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    rules-js

    1.0.0 • Public • Published

    Rules.JS

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    Overview

    This is an implementation of a very lightweight pure javascript rule engine. It's very loosely inspired on drools, but keeping an extra effort in keeping complexity to the bare minimum.

    Example

    This very naive example on how to create an small rule engine to process online orders. This isn't meant to imitate a full business process, neither to shown the full potential of Rules.JS.

    We start by defining a rules file in JSON.

    {
        "name": "process-orders",
        "rules": [
             {
                 "when": "always",
                 "then": "calculateTotalPrice"
             },
             {
                 "when": { "closure": "checkStockLocation", "location": "localDeposit" },
                 "then": [
                     { "closure": "calculateTaxes", "salesTax": 0.08 },
                     "createDispatchOrder"
                 ]
             },
             {
                 "when": { "closure": "checkStockLocation", "location": "foreignDeposit" },
                 "then": [
                     "calculateShipping",
                     "createDispatchOrder"
                 ]
             },
             {
                 "when": { "closure": "checkStockLocation", "location": "none" },
                 "then": { "closure": "error", "message": "There is availability of such product"}
             }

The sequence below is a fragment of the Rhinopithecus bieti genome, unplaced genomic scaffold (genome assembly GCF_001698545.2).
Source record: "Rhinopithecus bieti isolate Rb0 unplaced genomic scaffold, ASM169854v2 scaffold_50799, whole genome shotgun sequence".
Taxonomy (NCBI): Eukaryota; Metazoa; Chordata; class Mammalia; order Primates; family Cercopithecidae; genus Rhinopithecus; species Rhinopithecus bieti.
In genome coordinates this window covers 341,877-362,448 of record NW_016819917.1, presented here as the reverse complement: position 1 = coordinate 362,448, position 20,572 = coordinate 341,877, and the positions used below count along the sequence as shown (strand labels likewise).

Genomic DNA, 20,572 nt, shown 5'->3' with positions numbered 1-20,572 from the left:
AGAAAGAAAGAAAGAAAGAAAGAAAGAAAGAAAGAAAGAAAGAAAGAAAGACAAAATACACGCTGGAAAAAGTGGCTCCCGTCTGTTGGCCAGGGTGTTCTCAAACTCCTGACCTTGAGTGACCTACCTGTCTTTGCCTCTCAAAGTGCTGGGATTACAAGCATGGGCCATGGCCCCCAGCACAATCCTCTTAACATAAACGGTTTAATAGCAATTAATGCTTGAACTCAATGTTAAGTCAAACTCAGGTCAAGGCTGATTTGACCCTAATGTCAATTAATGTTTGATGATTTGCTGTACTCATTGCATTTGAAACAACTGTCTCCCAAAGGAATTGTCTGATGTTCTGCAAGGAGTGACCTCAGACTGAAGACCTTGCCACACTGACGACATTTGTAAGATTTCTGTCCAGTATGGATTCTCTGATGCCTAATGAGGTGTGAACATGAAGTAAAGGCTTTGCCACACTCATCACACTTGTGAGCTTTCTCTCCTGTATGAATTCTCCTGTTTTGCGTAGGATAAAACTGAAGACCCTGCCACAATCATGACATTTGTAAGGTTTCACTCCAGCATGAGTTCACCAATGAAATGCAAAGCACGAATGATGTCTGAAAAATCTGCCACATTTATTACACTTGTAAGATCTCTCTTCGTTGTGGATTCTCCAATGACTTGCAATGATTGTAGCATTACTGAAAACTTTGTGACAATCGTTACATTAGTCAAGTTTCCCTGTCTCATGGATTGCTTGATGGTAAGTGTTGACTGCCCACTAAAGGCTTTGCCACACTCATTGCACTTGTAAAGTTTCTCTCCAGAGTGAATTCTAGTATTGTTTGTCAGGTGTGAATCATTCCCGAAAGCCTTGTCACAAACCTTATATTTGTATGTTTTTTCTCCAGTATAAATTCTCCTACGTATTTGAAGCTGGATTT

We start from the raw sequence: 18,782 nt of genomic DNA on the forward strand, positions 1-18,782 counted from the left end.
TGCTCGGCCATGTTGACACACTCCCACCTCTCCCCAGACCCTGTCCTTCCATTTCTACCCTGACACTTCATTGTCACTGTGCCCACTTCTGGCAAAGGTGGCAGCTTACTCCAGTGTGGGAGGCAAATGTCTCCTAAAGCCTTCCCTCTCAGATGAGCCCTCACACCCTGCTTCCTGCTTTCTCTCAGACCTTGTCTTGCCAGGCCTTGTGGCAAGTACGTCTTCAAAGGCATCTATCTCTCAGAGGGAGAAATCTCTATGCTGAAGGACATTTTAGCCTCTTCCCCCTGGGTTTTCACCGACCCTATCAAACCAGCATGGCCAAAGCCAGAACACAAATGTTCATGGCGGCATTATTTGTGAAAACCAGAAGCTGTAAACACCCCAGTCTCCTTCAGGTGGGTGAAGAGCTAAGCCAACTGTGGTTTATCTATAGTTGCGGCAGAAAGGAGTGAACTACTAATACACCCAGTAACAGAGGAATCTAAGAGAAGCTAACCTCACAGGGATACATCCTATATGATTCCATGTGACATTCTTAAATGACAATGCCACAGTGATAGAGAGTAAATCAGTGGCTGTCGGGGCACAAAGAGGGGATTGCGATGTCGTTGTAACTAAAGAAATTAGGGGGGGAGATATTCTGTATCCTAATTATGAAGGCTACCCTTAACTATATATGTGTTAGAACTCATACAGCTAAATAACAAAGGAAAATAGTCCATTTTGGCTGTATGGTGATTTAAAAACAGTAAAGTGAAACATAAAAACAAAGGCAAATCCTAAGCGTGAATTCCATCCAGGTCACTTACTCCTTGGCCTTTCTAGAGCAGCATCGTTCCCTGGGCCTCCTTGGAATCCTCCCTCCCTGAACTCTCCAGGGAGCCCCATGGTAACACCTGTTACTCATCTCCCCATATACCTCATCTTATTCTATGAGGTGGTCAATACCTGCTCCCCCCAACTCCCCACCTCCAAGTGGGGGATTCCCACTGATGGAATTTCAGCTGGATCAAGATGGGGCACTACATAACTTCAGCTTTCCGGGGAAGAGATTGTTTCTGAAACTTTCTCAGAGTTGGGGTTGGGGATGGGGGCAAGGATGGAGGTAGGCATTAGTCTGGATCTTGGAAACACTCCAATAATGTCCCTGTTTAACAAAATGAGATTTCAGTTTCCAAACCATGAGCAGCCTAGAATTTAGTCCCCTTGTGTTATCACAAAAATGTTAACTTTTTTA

]
    }

    Now we can evaluate any order using such rules file. First we create the engine. We can do it inside a js module:

    const engine = new Engine();
     
    // We are intentionally missing something here:
    // We need first to define what the verbs 'checkStockLocation', 'calculateTaxes'
    // 'calculateShipping' and 'createDispatchOrder' actually mean
     
    const definitions = require("./process-orders.rules.json");
    engine.add(definitions);
     
    module.exports = function (order) {
        return engine.process("process-orders", order);
    }

    Then we just use that module to evaluate orders. Each order is a fact that will be provided to our rule engine.

    const orderProcessorEngine = require("./order-processor-engine");
     
    const order = {
        books: [
            { name: "Good Omens", icbn: "0060853980", price: 12.25 }
        ],
        client: "mr-goodbuyer"
    };
     
    //result is a Promise since rules might evaluate asynchronically.
    orderProcessorEngine(order).then(result => {
        const resultingDispatchOrder = result.fact;
        // handle the result in any way
    })

    Of course, we intentionally omit defining what this verbs mean: calculateTotalPrice, checkStockLocation, calculateTaxes, calculateShippingAndHandling and createDispatchOrder.
    Those reference to provided closures and are the place were implementor should provide their own business code.